A new (behavioral) perspective to product interaction

January 19, 2020, Comment off

A new (behavioral) perspective to product interaction

Product categories are a key unit of analysis and as such they are constantly tracked: from sales data, P&L, technological advancement to social and market trends. But when it comes to behavioral economics and behavioral psychology, we don’t see much scientific analysis to help us understand categories. Everyone talks about #ImpulseShopping and #Autopilot, yet there is little analysis going around. Apart from the (in)famous “70% of purchase decisions are made in store”, of course!

This article is the first in line to address behavioral aspects of shopping for different product categories. Shopper Vision, partnered with Shopper Intelligence www.shopperintelligence.com, is a unique provider of retail analytics, as our findings are built upon a database of 1 million in store interactions and 10.000+ shopping trips. Interactions like: focusing on a product, seeing a POSM, taking the product in hand, returning to shelf vs putting in cart etc. 

The very Interaction preceding the act of purchase

As a retail or marketing professional, have you ever wondered what sort of interaction happens just before the product is put in cart? Do your shoppers typically make the purchase decision while holding the product or just by browsing the shelf? And if you have, what were the implications on your category/brand execution?

Using a k-means cluster analyses, we have segmented approximately 240 product categories per two criteria:

  1. Time spent looking at the category fixture
  2. Time spent observing the product in hand before it is put in cart

…to get quite interesting results! Four distinctive category segments have been identified based on the way products were bought.

Before we dig deeper into results, a small reminder on the logic behind clustering – it’s a machine learning process that groups a set of objects in such a way that objects in the same group (called a cluster) are more similar to each other than to those in other groups. In our case, we have grouped 240 product categories into four distinctive category clusters. Product categories in one cluster are similar to each other in terms of being looked at the shelf/taken in hand.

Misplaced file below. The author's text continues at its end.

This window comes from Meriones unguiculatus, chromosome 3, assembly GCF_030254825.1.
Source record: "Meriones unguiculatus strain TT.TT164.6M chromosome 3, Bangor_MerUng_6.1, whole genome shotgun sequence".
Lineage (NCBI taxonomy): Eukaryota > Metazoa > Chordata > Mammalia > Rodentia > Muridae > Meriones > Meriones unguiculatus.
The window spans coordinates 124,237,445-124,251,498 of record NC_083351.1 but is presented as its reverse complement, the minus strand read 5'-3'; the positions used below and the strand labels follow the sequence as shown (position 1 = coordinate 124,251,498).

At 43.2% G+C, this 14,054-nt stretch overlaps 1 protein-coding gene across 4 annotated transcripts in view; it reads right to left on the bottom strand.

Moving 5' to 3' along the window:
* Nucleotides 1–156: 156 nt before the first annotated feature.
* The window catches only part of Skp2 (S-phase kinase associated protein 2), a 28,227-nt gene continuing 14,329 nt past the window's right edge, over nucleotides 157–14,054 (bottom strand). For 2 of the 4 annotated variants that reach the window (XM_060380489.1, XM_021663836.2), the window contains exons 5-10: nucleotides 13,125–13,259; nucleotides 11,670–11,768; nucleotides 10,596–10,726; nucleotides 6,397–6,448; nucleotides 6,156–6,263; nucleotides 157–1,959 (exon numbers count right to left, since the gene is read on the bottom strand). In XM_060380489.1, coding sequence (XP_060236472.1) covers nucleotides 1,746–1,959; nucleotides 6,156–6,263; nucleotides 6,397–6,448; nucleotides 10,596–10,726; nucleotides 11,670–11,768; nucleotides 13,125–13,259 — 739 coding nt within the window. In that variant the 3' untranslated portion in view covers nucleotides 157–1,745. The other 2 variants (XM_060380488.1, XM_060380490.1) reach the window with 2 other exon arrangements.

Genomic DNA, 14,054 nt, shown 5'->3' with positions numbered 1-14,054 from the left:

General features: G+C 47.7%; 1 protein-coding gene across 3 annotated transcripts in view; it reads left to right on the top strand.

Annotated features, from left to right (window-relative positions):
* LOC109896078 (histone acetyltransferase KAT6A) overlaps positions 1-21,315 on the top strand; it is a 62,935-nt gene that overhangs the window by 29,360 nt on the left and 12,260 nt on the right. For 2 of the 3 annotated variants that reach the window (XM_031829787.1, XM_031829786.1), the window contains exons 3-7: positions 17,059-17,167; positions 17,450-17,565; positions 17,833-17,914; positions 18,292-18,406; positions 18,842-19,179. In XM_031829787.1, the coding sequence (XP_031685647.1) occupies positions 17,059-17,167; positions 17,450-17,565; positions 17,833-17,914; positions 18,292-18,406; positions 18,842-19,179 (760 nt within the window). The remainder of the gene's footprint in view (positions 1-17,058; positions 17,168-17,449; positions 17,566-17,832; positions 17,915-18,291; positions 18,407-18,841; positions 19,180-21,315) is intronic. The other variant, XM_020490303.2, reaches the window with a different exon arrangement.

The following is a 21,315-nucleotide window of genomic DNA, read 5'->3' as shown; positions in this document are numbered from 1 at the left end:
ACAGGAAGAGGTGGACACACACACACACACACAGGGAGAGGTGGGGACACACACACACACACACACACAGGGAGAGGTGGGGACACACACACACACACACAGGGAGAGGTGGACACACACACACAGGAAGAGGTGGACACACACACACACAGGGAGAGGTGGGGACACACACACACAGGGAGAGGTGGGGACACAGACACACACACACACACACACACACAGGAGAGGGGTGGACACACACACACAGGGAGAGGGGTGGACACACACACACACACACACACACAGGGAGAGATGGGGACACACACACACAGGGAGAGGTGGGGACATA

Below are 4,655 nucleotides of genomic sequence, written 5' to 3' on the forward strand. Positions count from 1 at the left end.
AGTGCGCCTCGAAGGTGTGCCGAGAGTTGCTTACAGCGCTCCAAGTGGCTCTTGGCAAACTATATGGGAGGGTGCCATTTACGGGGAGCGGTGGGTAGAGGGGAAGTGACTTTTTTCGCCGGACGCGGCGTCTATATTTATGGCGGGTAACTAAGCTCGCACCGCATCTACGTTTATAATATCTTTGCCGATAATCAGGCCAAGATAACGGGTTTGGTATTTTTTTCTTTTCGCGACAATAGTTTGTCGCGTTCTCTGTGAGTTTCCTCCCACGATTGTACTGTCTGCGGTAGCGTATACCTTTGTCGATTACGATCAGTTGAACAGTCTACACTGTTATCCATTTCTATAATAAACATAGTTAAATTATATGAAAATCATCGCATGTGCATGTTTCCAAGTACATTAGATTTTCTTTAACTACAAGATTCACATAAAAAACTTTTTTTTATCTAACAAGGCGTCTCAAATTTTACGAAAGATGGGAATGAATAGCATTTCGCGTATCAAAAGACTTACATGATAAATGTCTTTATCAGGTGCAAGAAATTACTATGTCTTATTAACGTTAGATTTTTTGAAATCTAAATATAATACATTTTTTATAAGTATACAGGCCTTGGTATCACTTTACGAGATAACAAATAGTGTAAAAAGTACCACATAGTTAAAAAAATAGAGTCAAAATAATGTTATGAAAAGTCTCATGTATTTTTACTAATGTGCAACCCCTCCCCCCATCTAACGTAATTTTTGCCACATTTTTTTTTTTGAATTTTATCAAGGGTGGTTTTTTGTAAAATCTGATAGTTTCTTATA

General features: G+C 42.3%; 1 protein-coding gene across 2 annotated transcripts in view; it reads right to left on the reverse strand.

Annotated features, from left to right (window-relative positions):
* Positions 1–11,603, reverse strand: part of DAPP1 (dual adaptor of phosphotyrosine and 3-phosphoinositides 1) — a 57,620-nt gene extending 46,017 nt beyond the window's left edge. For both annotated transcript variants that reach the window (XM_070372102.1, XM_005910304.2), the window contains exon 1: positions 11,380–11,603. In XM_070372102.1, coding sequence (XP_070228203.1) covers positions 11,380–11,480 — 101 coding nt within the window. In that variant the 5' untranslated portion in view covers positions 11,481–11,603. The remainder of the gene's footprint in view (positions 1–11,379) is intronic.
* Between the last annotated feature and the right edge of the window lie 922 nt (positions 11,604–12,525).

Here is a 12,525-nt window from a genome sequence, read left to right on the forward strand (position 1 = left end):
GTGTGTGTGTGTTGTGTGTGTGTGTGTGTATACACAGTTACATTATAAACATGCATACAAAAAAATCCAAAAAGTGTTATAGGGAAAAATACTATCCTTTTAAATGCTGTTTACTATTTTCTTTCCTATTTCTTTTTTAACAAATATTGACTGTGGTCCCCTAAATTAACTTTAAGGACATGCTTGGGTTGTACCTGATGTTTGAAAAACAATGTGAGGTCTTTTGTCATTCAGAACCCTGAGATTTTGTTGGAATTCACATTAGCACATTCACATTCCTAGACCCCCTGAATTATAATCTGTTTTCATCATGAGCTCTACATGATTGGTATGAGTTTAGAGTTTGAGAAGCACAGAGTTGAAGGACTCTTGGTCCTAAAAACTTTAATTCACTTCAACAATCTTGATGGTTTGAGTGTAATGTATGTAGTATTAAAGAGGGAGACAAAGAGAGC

The Segments

Looking at the category map below, four segments are placed onto the continuum of 1. time spent looking at the fixture (Y axis) and 2. time spent inspecting in hand (X axis).

  1. Segment 1 (S1, orange map area) i.e. the Autopilot segment are categories bought automatically (fast) – after a quick scan of the shelf, with the only hand movement being to pick the product and drop in cart. This segment is made of impulse drinks & snacks categories, some “generic” food items like rice, oil, mayo etc. To illustrate, chilled drinks are bought in 6 seconds on average: three seconds being browsing time and three more seconds to put in cart.
  2. Segment 2 (S2, blue map area) are Actively browsed categories – shoppers more actively browse the offer but don’t inspect products in hand. After the right product is spotted out of a set of considered products, it gets put in the cart without inspecting it in hand. Dairy categories, many pantry categories and some frozen products are in this segment.
  3. Segment 3 (S3, purple map area), i.e. Deli and meat categories are browsed for longest.
  4. Segment 4 (S4, red map area) are categories Inspected in hand. While the shelf itself doesn’t attract as much attention, these products are thoroughly inspected in hand. They are held in hand three times longer than an average supermarket item. This segment is made of some Health, Beauty & Baby categories, some Homecare and almost all General Merchandise. Cosmetics are on the far end of the spectrum as a category held in hand the longest (by far).

Implications on Category Management and Marketing

What do the four distinctive segments have to do with your category/brand execution?

Behavioral targeting is used more and more in the digital world, and there are no more barriers to use it in the brick & mortar planning as well. Behavioral segmentation can help you allocate category investment to maximize ROI. In a nutshell:

  1. Autopilot categories tend to benefit most from activities aimed to increase the chance to see the category. Proper secondary location planning and traffic flow is key. Also, these categories benefit from investing in digital signage/displays.
  2. Actively browsed categories are a lot about shelf marketing & signage and shopper centric planogram layouts. SRP can contribute to increased product shelf visibility as well.   
  3. For categories inspected in hand it’s more about what happens outside the supermarket, as package design and communication of functional benefits play a major role in shopper decision making.

Behavioral category segments were made atop a database of 10.000 shopping trips in Australia, UK and continental Europe, developed in partnership with Shopper Intelligence www.shopperintelligence.com. Next to product interaction, Shopper Vision provides behavioral data to optimize POSM, layouts and secondary location planning.

Do you want to understand how shoppers interact with your category in any country? We would be more than happy to talk! info@smartshoppervision.com